Searching for the Best Family Vacation
Honeymoons and retirement celebrations are not that hard to plan. In truth, however, when you add a carload—or a planeload—of kids or grandkids to the mix, things get a little more complicated. Sometimes it is difficult to find a vacation spot that works for the entire family. Vacations are shared events that families look forward to for months, indeed often for an entire year. It is one thing for a weekend trip to the lake to get washed out by thunderstorms. It is entirely different when the annual summer adventure turns out to be an epic fail. Complicating the issue is the reality that almost everyone in the family has something unique and special in mind for this grand, week-long celebration. The different ages, genders and interests of the family travelers always have a huge impact on what makes a vacation worthwhile. Here are a few helpful insights to assist you with your vacation planning.
The Dream Vacation Site
Of course, there are those locations that check all the boxes regardless of the different desires of various members of your family. If you wish to simplify the planning process and be the hero in the household, you could score a Disney World tickets discount that is occasionally available. The big question, if you chose that popular route, is whether to keep the destination a secret until you thrill everyone with the big reveal or let everyone in on the plans and enjoy amazing cooperation. Since this is pretty much everyone’s dream vacation site, it should be on your vacation bucket list whether this is the year you go or you decide to wait. Lots of families make regular or even annual trips to Disney World, so the discounts come in handy.
Trends in Family Vacations
When making your family’s vacation plans, it is always good to know how other folks are approaching the annual excursion. Research by Forbes indicates several noteworthy trends to take into consideration. For starters, pretty much everybody is going somewhere every year. Surveys indicate that 90% of families plan annual trips. The percentage of families driving rather than flying has increased and overseas travel has declined. When they do drive, more families are taking the family bus because inventories of rental cars tend to be in short supply. Destination prices for the necessities of trips—like food, gasoline, lodging and tickets—are higher as well, which makes it worthwhile to look for bargains, like package discounts. Finally, some of the well-attended destinations may place limits on attendance. So it is a good idea to get advance booking or else face some really disappointed co-vacationers.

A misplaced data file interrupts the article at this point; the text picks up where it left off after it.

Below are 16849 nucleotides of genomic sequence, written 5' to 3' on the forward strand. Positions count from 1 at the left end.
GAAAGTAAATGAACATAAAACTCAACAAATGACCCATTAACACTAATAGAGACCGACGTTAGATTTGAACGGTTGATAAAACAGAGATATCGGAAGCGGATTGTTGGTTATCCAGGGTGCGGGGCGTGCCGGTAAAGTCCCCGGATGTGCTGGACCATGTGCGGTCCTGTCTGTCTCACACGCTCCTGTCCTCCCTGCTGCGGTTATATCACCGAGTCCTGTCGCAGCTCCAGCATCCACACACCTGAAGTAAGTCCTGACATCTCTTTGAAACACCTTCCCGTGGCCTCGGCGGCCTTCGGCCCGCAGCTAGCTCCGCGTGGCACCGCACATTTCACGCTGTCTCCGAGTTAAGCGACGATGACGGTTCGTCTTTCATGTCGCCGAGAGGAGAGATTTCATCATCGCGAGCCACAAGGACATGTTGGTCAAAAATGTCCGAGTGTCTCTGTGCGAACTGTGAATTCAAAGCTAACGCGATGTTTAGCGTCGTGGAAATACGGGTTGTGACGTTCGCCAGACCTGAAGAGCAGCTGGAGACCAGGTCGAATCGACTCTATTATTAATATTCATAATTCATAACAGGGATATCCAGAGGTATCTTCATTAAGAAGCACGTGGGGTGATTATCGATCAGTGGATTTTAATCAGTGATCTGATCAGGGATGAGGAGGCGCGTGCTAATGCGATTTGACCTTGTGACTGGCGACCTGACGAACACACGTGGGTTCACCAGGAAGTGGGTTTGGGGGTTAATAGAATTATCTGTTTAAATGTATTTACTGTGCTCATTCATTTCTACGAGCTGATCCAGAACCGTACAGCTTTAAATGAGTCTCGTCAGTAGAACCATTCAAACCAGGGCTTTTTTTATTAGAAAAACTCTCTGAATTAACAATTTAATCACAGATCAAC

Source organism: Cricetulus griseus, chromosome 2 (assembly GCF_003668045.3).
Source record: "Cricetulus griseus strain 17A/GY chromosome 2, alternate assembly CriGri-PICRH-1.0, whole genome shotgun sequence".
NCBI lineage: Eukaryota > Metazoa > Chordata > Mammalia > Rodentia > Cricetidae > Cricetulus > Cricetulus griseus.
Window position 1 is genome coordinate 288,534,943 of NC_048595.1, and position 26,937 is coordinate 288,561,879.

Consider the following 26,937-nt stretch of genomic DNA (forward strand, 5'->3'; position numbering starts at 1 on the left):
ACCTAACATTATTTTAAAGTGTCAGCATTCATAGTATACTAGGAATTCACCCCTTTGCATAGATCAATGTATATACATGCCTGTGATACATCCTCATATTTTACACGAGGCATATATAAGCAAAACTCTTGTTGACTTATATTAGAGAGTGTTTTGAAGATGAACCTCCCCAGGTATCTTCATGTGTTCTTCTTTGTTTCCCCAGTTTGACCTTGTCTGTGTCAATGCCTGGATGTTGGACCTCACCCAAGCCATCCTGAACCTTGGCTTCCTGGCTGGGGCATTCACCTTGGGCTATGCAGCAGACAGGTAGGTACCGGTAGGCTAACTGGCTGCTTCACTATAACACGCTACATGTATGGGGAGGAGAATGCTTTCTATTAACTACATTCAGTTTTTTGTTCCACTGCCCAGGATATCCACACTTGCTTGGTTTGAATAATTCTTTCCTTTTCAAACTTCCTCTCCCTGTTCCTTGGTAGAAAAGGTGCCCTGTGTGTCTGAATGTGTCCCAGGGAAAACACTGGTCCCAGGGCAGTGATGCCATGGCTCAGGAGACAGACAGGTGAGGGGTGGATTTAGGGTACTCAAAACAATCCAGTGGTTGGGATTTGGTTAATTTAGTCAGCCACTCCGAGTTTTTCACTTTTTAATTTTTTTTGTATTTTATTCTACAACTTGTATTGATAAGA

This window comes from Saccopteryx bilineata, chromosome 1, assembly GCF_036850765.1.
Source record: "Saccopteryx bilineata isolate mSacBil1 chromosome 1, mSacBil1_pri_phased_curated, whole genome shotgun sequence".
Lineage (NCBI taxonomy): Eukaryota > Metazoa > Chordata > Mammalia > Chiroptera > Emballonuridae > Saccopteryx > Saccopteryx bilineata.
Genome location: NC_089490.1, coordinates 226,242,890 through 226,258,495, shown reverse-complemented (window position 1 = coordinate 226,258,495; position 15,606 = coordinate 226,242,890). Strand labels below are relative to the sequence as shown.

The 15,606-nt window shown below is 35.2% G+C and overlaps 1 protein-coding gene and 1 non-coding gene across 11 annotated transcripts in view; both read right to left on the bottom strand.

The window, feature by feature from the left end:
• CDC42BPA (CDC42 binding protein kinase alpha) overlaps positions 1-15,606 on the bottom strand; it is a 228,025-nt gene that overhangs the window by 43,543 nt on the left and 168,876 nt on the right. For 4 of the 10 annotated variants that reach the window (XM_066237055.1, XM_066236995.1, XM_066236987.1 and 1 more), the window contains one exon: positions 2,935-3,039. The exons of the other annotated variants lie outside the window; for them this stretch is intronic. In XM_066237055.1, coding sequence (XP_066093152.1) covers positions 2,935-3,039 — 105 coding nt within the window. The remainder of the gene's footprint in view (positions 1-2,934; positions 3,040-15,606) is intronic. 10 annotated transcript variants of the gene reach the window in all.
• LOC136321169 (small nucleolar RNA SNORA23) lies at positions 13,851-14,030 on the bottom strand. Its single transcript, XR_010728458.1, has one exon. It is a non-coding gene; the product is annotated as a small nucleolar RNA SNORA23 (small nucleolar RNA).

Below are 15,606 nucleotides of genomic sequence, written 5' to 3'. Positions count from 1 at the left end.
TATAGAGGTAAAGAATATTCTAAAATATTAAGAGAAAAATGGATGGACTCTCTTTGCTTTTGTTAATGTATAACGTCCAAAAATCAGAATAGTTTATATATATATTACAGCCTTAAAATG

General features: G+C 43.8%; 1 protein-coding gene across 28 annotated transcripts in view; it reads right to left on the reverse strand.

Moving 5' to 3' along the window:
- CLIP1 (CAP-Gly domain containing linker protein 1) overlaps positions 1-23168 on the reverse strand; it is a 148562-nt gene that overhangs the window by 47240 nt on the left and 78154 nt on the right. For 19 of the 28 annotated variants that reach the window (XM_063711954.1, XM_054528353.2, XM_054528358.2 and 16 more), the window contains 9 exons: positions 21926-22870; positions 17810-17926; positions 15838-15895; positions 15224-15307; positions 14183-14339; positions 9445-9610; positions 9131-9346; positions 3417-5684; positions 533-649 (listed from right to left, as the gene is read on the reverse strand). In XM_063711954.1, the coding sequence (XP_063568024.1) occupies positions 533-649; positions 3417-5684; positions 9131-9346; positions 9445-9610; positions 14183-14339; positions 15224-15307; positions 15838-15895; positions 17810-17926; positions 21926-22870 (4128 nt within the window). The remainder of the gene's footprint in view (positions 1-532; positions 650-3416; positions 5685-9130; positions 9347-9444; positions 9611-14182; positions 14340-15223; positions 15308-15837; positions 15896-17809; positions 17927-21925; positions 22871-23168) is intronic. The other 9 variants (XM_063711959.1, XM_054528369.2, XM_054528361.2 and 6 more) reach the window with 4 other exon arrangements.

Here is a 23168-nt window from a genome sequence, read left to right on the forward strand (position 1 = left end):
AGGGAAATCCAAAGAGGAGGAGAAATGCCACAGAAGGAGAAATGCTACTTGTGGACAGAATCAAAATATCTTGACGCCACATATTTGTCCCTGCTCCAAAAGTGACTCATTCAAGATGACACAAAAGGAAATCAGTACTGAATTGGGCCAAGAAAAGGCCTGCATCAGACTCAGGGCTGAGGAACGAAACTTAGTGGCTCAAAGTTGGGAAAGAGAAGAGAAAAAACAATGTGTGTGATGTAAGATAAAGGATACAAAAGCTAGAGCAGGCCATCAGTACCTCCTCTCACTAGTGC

Have you started your list of necessities for the big trip? Every journey planned by every family is unique to be sure, however, there are some “must-haves” needed by virtually every family that is taking some time off together:
- Good weather. Sure, nobody writes a script for the weatherman, but you can investigate the typical weather patterns for the locations you will be visiting. If regular inclement weather is a factor, you can at least pack an umbrella.
- Trip insurance. If you do fly or if you plan an expensive excursion, trip insurance is a good way to make the most of sudden, unexpected changes.
- An itinerary. At a certain point, “are we there yet” gives way to “what are we going to do next?” Tour plans do not have to be cast in stone, but they lend an air of structure to the trip and, when you deviate from them, it yields a feeling of rebellious freedom.
- Side trips. How often has it been the case that a chance encounter turned out to be more memorable than the big event?
- Travel tech. There is no question that everyone with a smartphone will be taking it along. Remember that there are other forms of electronic media that can entertain and enhance the whole experience.
There is Always the “Staycation”
Yes, staycation, also called a “holistay” or a “nearcation,” is a real thing. The idea is to plan out a series of family events over a period of a week or so for your family to experience without having to find lodging apart from your home. Of course, camping out in a backyard tent is technically non-bedroom lodging. While a staycation definitely will not be as exciting or as eagerly anticipated as a vacation anywhere else, there are definite benefits. Staycationers will spend much less on travel expenses and lodging. They will not be at a loss for local information and will never have to worry about their five-star hotel room accidentally being assigned to someone else. In general, as the family planner, you can only count on getting by with a staycation once and then only if you promise a “real vacation” to an exciting location next year.